• The institution is convinced that the education you receive in the U.S. will be beneficial to your homeland and hence induce you to leave post-completion.

M1 Visa Required Documents

After going through the eligibility criteria laid out for admission, if you find yourself to be eligible, you should go ahead with the application process. But before that, you need to be aware of the course requirements.

M1 visas are for vocational courses. This means that the program must have a goal and should be full-time in nature. In the United States, this means a full course of study in a community or junior-level college with a minimum duration of at least 12 semesters or quarter hours. The entire 12-semester session must be held within that community college, except for short-term courses that are delivered outside of it and are part of the curriculum. This could also mean studying at a post-secondary school that awards associate or similar degrees after completion.

If it has fewer than 12 semesters, the institute has to demonstrate that some of its credits are accepted by at least three higher institutions, it can qualify for that.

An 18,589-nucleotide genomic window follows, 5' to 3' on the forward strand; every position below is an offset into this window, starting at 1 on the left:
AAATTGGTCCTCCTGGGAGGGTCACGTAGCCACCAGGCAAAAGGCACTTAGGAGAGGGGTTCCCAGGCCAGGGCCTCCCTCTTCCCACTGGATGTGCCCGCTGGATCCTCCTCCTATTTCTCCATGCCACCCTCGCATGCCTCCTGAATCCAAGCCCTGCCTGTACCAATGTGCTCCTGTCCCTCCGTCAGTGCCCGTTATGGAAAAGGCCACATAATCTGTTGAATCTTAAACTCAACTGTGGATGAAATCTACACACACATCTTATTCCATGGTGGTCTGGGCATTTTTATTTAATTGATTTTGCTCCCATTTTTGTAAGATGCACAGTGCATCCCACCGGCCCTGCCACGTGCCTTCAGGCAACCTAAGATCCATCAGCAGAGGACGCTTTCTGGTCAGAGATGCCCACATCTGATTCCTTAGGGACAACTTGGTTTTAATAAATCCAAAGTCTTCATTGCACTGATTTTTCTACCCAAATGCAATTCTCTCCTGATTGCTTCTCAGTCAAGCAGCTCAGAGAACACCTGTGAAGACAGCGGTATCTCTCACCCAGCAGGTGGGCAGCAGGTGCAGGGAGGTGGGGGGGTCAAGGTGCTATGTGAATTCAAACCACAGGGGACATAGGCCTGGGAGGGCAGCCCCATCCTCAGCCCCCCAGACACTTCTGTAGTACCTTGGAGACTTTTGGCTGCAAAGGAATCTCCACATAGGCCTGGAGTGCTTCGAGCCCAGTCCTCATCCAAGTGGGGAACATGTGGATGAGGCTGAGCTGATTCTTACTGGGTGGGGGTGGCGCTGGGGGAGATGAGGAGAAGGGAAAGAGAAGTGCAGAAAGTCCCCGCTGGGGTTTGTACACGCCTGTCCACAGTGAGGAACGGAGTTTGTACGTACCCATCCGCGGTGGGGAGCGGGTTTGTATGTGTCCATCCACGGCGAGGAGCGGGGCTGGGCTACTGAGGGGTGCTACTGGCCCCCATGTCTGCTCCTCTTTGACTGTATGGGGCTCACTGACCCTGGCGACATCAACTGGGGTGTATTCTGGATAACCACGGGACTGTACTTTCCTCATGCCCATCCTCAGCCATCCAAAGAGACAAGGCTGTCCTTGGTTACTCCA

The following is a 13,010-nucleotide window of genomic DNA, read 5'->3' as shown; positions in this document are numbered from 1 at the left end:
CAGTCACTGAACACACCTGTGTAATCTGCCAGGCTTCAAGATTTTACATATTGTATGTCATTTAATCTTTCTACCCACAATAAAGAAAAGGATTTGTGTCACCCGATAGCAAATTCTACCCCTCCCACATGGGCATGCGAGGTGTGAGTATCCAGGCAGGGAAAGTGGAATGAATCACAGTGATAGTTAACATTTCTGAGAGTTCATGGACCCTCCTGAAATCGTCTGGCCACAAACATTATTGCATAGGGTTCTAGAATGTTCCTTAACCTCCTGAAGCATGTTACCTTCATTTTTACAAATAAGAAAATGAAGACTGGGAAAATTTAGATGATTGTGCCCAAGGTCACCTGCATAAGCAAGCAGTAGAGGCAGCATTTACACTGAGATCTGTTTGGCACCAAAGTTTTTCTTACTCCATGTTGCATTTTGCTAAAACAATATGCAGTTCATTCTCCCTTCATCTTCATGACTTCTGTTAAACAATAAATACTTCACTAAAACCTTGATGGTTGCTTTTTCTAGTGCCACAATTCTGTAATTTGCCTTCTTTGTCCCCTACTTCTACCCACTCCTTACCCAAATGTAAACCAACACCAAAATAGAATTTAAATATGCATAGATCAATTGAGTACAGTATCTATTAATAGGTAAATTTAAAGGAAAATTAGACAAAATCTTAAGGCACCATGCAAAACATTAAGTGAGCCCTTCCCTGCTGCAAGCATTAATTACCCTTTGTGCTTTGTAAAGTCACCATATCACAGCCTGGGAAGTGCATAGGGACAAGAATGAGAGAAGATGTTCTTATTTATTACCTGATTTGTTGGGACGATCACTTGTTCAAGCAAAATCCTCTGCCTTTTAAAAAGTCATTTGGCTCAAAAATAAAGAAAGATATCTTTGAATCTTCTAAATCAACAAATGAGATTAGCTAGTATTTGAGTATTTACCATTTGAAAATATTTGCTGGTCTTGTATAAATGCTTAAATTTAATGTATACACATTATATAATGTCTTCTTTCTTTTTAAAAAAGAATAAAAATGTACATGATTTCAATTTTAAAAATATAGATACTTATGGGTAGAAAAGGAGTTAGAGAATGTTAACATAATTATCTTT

If that is not possible, you are required to study in a DSO-certified nonacademic vocational curriculum and gain at least 18 hours of weekly attendance, which translates to 22 clock hours a week.

Your final option is to take courses at a DSO-certified nonacademic vocational high school that requires attendance no less than the minimum required to advance through to graduate courses.

As you can conclude, attendance is the main course requirement. It’s part of your responsibility to choose an institution and its offered courses wisely.

How to Apply for an M1 Visa

The M1 visa application process starts with the university or institution at which you intend to study. Different institutions will have their own admission policies and methods. Your institution will inform you accordingly, but here are the most common steps involved. Being aware of them beforehand will help you while applying for an M1 visa.

Get Your Form I-20 Issued

Before you apply for any type of student visa, whether it be J, F, or M, you must first apply at a U.S.-based institution of higher education and get accepted. The institution should be affiliated with the SEVP or Student Exchange and Visitor Program. You need to receive Form I-20, Certificate of Eligibility for Nonimmigrant Student Status, from your designated school official or DSO. This form will be used for most of the steps that follow, so keep it safe.

Submit Form DS-160

Once you receive Form I-20, you can begin your immigration-related application process. You are required to submit Form DS-160, The Online Immigration Visa Application form, online, which you can access here. The questionnaire includes your personal information, background information, and motivation for your study in the U.S. You might be required to upload a copy of Form I-20 as well.